Saturday, June 9, 2007

Not all drugs benefit all man!

While Bertalan Mesko at ScienceRoll is introducing us to the best medicine 2.0 tools, i am reviewing some results from the American Society of Clinical Oncology meeting last week.

In another example of how we need to examine patients pharmacogenomics prior to instituting therapy the SWOG (South Western Oncology Group) in the U.S. releases results of a collaborative effort with two clinical groups in Japan (Japan Multinational Trial Organization).

The researchers were interested in how these different groups metabolized certain chemotherapeutic agents Paclitaxel and Carboplatin. Now what is interesting about this study presented at the ASCO conference is the fact that they were able to isolate two gene polymorphisms responsible for these effects.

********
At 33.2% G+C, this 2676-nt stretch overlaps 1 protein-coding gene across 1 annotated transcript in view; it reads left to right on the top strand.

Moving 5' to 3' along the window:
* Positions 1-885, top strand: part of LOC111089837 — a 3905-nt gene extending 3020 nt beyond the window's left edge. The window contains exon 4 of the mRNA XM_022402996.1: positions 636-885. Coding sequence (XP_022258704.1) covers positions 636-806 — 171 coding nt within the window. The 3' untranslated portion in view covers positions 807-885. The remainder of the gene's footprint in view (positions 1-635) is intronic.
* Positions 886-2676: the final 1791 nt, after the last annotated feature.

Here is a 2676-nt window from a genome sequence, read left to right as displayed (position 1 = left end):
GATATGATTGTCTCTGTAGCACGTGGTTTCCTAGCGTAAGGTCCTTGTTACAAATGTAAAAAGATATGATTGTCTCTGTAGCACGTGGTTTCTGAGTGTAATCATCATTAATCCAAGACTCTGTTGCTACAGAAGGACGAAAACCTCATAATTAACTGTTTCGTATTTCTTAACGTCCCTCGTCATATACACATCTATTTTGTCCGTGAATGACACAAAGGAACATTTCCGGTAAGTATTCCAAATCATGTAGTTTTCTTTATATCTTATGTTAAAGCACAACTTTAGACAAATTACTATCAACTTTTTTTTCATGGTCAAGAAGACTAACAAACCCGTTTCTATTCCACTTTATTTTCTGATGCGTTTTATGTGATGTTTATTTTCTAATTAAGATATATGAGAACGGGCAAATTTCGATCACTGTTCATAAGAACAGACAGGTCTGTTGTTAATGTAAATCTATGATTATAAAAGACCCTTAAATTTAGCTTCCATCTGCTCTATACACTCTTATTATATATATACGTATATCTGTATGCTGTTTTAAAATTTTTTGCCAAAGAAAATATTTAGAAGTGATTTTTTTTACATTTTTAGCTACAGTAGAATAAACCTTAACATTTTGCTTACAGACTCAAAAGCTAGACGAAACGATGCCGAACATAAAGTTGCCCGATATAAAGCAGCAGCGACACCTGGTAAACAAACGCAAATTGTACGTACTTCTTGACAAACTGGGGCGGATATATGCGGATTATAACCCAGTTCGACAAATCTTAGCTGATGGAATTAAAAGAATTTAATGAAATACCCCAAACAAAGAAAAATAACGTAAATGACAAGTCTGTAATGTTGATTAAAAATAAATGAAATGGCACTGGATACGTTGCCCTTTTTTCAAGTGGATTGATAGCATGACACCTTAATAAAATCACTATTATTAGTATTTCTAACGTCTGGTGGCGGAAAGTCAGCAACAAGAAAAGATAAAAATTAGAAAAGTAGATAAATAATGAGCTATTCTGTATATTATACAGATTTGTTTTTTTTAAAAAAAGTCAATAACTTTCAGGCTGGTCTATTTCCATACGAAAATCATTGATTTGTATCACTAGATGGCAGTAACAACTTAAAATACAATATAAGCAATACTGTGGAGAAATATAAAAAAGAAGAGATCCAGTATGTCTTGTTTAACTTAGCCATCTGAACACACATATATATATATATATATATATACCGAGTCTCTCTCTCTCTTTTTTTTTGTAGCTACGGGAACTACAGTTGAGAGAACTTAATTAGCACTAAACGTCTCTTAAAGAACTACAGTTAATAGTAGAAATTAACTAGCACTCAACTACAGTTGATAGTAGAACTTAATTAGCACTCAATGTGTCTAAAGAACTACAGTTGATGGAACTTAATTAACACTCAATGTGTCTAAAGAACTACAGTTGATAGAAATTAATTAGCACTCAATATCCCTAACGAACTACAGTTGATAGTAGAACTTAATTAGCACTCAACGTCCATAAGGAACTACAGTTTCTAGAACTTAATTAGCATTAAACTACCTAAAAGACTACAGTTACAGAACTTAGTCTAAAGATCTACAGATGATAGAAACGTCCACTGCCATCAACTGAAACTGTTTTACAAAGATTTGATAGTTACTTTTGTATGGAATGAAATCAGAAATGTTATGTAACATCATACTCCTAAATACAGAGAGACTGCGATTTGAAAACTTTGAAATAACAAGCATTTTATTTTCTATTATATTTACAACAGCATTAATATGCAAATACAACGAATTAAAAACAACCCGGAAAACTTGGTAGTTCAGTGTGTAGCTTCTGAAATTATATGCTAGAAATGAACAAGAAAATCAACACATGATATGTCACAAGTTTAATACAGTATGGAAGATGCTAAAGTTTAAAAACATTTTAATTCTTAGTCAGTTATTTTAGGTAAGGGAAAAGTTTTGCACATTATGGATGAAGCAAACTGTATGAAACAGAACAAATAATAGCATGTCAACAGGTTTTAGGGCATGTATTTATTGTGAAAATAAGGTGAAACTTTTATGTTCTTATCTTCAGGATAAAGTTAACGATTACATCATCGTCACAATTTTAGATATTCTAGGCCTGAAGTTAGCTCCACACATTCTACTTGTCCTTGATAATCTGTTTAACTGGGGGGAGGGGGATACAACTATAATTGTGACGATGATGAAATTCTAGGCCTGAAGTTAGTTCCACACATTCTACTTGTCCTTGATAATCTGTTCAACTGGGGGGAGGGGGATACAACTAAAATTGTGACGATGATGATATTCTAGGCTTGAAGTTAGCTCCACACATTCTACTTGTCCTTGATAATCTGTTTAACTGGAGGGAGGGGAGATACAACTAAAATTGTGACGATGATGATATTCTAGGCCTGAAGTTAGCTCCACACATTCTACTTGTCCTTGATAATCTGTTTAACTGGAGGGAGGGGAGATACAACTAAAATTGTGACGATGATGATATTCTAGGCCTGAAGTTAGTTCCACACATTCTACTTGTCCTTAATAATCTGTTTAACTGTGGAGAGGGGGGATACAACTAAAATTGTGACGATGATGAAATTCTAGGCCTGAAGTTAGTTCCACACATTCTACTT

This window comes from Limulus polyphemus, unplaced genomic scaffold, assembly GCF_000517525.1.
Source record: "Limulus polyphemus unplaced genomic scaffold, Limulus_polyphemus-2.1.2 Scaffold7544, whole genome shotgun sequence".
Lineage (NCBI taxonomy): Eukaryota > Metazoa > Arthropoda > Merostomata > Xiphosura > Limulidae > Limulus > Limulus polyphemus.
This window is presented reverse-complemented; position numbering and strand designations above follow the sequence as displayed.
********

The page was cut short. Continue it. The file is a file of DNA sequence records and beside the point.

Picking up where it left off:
In patients with certain variations in the CYP3A4 gene, it took 2.75 times longer for their lung cancer to progress than in patients without the variations. A variation in another gene, ERCC2, appeared to interfere with how well patients responded to treatment.

The problems with this type of analysis are threefold.

  1. The study was too small a size to not need replication

  2. The study did not involve the genome of the tumors (Perhaps the DNA repair mechanisms in the Caucasian tumors were better. This would like to decreased cell death i.e. response to chemo. As with the tumors and ERCC1)

  3. The dose of chemo was not controlled (although the lower dose worked better in the Japanese)

The Sherpa Says: In order to make useful sense of Personalized Oncology we must look at genomes of both the cancer and the person. I feel that we are introducing erroneous data to confuse us. I hope The Cancer Genome Atlas will show us some better data!

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